To allow massive tanker ships to access new crude oil export facilities planned for the Port of Calhoun, the Port Authority and U.S. Army Corps of Engineers are advancing a plan to dredge a deep channel through a 22-mile swath of Matagorda Bay and Lavaca Bay.
The problem? The dredging plan includes digging through a Superfund area contaminated with mercury and closed to fishing for DECADES because of the risk to human health.
Toxicologists have warned that dredging the area, contaminated by a former Alcoa aluminum smelting plant, could disturb a significant amount of buried, mercury-laced underwater sediment, endangering the health of ALL of Matagorda Bay and Lavaca Bay, and threatening the survival of the already-struggling local fishing community.
Waterkeeper Diane Wilson and many other environmental advocates continue to call on the U.S. Army Corps of Engineers to conduct a rigorous, transparent analysis of sediment samples to fully and fairly evaluate the risks to the environment and human health.
The U.S. Army Corps of Engineers plan involves dredging up a total of 21 million cubic yards of sediment – enough to cover almost 1,000 football fields to the height of the goal post cross bar.and Lavaca Bay.
More than 2.5 million cubic yards of dredged sediment would come from within the Alcoa mercury-contaminated Superfund site.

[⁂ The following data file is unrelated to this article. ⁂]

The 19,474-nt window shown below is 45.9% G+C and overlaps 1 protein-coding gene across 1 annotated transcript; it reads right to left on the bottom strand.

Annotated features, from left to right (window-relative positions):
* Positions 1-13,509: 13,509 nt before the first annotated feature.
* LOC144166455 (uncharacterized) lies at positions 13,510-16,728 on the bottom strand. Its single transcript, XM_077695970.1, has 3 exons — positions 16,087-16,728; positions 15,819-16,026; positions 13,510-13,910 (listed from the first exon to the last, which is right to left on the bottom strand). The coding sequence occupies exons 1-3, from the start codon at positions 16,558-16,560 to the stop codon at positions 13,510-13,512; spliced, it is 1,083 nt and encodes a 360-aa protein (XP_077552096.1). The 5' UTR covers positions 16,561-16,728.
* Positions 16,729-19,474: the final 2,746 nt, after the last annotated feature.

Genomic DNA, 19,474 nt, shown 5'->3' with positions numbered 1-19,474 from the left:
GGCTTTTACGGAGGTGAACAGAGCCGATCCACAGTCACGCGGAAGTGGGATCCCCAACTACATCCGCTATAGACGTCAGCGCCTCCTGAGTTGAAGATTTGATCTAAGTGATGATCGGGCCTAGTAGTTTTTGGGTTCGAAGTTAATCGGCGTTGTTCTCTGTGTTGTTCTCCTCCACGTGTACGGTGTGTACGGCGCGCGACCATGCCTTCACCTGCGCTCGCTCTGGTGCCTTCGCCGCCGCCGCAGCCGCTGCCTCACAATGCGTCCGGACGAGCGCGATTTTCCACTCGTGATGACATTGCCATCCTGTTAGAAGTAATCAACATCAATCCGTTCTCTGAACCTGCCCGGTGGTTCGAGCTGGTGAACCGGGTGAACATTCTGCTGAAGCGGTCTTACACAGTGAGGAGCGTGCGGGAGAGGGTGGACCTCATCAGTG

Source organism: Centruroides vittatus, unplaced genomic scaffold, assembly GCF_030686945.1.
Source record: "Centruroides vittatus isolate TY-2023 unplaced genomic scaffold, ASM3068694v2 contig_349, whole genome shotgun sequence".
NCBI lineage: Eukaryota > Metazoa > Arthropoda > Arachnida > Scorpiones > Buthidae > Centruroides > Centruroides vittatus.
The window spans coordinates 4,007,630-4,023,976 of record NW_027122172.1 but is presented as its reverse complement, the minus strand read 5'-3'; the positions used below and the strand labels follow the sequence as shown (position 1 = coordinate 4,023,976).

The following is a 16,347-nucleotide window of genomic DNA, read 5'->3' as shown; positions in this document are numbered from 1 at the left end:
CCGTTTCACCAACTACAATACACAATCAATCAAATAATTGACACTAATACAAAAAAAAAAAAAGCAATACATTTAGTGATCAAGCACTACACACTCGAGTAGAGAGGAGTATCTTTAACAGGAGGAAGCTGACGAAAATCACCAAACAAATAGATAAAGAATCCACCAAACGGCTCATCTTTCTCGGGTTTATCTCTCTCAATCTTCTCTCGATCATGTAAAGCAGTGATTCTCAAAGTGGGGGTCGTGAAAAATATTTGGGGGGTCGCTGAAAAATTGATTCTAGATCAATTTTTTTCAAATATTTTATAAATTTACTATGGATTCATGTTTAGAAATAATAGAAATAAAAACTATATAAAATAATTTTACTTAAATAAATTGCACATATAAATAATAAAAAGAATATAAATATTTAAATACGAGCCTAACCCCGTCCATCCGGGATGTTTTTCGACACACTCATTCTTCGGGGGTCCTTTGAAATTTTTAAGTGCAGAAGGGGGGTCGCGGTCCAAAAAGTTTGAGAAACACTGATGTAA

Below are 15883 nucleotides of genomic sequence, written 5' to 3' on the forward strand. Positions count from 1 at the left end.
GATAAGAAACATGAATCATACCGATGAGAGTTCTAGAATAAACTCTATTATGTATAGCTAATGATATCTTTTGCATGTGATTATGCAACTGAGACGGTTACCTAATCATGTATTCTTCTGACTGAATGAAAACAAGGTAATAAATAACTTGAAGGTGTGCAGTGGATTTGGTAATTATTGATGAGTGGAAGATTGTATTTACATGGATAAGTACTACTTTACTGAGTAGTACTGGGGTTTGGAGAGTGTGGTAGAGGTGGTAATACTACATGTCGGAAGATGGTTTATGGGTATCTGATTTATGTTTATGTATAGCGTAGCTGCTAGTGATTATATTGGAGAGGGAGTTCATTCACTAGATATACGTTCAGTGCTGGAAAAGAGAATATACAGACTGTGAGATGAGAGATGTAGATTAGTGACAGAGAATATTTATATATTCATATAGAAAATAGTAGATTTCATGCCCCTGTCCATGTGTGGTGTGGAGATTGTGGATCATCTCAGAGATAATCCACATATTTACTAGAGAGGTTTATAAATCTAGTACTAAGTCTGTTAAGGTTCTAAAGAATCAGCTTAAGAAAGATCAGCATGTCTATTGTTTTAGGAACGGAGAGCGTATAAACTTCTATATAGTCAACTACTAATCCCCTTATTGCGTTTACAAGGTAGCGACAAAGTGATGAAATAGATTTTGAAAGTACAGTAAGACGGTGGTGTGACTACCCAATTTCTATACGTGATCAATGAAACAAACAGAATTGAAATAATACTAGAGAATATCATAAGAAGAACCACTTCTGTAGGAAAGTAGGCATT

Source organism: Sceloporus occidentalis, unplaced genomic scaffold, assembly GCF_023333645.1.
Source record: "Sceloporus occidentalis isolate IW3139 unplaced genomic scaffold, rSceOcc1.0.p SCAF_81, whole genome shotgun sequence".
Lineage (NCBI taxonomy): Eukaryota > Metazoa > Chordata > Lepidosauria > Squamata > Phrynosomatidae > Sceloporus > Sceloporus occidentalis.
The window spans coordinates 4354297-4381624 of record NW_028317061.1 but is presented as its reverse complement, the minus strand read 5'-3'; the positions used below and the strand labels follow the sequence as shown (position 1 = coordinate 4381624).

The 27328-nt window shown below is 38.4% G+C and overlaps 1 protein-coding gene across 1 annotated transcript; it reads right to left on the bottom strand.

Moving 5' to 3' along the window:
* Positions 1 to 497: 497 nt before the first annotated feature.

Alcoa notified the EPA last year that new sampling results showed continuing mercury contamination in underwater sediment within the Superfund site, adjacent to the planned dredging route.
The Army Corps performed an evaluation of the impact of the dredging project in 2019, but the capacity of the planned oil export terminal has been expanded by nearly tenfold since that time.
Consuming seafood contaminated with mercury can damage the human central nervous system, cardiovascular system, digestive system, renal system, reproductive system, and immune system.
Texas fisherman from Port Lavaca and nearby communities are fighting to protect their families' livelihoods.
Digging up and dumping the dredge material would destroy more than 800 acres of oyster reefs and smother over 1,000 acres of seagrasses in Matagorda Bay and Lavaca Bay.
Texas media outlets are reporting on "The Little Turtles That Could" — a group of 45 endangered sea turtles that hatched in June at Magnolia Beach on Matagorda Bay! Kimp's ridley sea turtles are not only endangered (at one point only 250 females were left) but are also the state sea turtle of Texas. This is only the second time a nest has been documented on a Texas bay.
The discovery of one of the world's most critically endangered sea turtles very close to the area where the U.S. Army Corps of Engineers plans to dump dredge material is ANOTHER REASON the Port of Calhoun's dredging project must be STOPPED until a new environmental analysis is conducted, and a plan is put in place to ensure the protection of the Kemp's ridley!
Photo credits: RJ Shelly and Emilee DeForest.
Reporting by Capital & Main reveals about Max Midstream a, the company whose proposal to export massive volumes of crude oil has driven the proposed dredging of Matagorda Bay.
Journalist Jerry Redfern writes: "The young oil pipeline and shipping company — founded by Houston real estate developer Todd Edwards and British financier Azad Cola — shipped its first oil in May, shipped its last in June and has since been hit with a brace of expensive lawsuits alleging crimes from fraud to forgery, as well as a lien against its properties for $1.4 million in unpaid bills."